1. Pride. This is a cunning enemy. It leads us to boast of the past, be consumed with appearances, and exalt our buildings and programs. The boastful American individualist pride has infiltrated the churches. God does not visit arrogance (Isaiah 57:15). Pride always leads us away from bowing our knees and repenting (Isaiah 55:6-7). Lack of repentance deadens our ears for hearing from God (Isaiah 6:9-10). We cannot honor pride, because He resists the proud (Proverbs 3:34).
2. Religiosity. Religious pride was the downfall of the Pharisee who prayed to himself, “I thank you that I am not like other men” (Luke 18:11). Often our good-sounding prayers are simply a platform to puff ourselves up. Self-righteousness is religious snobbery. Having every detail of theology right is less important than a humble heart. Religious tradition, self-righteousness, and legalism are horrible masters that leave you shriveled with nothing but a critical spirit.
3. Idolatry. Desiring to be worshiped was the downfall of Satan, and when churches or church structures or church leadership desire the worship that is God’s alone, we have a problem. Satan dresses up his most alluring temptations as worship of “good things.” We make idols of our church, our denomination, our success, our accomplishments, our past, our image, or our reputation. We might find ourselves paying homage to great programs, attendance or budget numbers, our superior theological system, our tradition, our seminary degrees, even our pastor. This is rebellion to God’s clear command to have no other gods before Me (Exodus 20:3). What does a church place its faith in? The object of a church’s faith is its god. We need to pray, “Lord, remove every sacred cow we have danced around.” Would you be so bold as to pray, “Ruin everything that is not of you”? Are you willing to let go of everything that is not of Christ Jesus?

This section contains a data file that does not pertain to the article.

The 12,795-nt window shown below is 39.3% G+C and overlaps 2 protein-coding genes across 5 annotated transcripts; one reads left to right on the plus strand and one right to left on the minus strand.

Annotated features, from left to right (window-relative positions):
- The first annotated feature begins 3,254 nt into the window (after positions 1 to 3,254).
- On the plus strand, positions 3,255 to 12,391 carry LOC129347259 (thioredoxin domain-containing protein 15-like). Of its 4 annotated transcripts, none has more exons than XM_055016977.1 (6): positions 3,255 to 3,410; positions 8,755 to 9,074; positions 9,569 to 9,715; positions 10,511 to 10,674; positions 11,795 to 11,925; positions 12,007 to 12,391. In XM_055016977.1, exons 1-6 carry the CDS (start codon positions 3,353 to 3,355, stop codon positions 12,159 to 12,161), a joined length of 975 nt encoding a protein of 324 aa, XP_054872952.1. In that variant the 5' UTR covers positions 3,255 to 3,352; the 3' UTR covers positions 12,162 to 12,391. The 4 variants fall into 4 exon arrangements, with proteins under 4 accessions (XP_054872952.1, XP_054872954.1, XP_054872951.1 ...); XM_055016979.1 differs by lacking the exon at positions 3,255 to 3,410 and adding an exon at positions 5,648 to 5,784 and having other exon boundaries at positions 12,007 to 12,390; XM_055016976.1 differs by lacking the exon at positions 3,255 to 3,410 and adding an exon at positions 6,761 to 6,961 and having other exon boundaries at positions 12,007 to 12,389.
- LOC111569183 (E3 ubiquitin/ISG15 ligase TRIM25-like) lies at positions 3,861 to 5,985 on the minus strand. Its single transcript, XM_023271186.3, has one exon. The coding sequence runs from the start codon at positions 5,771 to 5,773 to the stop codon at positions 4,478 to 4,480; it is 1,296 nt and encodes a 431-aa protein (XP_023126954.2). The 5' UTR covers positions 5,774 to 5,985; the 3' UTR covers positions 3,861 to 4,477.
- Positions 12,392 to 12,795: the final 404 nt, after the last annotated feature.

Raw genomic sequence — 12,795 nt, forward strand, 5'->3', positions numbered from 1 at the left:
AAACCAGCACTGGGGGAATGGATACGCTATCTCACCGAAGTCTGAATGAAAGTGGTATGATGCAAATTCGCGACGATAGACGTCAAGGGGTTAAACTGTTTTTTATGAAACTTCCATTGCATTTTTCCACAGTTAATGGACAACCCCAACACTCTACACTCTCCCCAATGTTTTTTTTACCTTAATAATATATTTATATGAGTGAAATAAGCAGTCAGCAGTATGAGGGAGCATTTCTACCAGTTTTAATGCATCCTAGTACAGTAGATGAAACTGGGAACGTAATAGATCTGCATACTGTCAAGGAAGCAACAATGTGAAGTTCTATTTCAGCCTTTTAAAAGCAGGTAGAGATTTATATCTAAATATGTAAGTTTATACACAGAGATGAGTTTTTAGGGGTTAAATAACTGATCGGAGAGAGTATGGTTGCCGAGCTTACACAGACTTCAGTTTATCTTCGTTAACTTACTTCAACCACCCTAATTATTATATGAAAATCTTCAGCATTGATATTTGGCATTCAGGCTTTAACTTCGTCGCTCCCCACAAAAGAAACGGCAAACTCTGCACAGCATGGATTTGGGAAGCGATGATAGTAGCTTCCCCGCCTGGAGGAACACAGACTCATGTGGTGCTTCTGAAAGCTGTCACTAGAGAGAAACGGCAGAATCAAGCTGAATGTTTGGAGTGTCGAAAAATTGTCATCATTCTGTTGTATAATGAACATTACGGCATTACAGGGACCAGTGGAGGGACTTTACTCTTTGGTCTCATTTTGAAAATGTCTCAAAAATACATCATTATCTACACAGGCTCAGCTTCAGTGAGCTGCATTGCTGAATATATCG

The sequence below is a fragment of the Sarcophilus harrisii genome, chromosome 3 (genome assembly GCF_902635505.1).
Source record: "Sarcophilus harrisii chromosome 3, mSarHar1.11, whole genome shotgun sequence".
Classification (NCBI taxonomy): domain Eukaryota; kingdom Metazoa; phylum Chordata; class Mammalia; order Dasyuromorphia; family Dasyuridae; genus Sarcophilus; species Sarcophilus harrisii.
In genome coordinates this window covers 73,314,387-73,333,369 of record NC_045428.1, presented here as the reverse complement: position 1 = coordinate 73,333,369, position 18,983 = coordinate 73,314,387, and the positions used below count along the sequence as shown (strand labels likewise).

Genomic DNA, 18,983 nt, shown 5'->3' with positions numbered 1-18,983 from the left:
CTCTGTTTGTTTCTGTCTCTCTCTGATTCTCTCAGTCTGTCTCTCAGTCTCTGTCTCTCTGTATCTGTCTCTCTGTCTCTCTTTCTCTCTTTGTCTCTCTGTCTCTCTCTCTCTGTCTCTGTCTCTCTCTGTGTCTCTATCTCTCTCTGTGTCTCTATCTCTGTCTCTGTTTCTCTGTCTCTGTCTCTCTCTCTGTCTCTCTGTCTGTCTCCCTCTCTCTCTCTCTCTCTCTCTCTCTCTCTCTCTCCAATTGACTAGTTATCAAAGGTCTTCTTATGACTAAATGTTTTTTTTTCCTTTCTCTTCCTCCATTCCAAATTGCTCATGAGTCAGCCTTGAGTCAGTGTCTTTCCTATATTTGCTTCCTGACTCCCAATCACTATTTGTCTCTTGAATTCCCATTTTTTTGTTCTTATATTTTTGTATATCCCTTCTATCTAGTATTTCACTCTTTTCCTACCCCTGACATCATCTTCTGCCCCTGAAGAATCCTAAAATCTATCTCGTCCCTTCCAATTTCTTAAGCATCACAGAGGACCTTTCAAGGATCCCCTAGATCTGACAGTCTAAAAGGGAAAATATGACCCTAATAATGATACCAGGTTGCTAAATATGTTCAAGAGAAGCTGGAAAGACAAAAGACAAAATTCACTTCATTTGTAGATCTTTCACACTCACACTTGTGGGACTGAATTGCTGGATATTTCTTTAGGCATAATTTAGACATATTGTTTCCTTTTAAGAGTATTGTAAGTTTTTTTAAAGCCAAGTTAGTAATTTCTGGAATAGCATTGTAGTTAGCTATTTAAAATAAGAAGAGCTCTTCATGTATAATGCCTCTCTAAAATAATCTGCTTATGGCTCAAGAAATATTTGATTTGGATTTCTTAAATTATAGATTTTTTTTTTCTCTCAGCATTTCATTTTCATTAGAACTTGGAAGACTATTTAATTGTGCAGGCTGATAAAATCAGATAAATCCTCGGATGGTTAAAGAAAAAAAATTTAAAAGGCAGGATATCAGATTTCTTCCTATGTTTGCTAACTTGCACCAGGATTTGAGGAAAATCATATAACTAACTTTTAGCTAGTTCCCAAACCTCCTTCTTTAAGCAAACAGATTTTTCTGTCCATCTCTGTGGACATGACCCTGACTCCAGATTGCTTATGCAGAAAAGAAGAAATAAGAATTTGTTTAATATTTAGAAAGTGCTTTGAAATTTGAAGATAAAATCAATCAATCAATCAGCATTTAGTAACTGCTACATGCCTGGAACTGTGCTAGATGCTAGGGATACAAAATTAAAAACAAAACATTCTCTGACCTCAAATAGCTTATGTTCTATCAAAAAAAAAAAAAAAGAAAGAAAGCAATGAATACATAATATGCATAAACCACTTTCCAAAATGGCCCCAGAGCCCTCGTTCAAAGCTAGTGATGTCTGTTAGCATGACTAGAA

4. Control. Control and power by any other spirit than the Holy Spirit is serious evil, even if it wears a suit and a smiling church face. Control can hide behind a doctrine of male superiority (not male leadership), or it can be matriarchal domination. Control can be obvious and authoritarian or it can be subtle and “lovingly” manipulative. Our churches have borrowed too much from politics and advertising with persuasion and manipulation. Churches are not exempt from the corrupting lust for power. When we are unwilling to let the Lord be the Lord (i.e., in charge), we put ourselves in His place, and that is a serious offense to God (Isaiah 42:8). God does not take lightly the act of usurping his ownership, authority, glory, and praise in His church or our lives. Control leads to a spirit of separation and that leads to division and that leads to defeat.
God calls us to repent (Psalm 51:4). He wants us to love Him with everything we are (Matthew 22:37-38), with all our heart (Psalm 119:2) and nothing else to get in the way.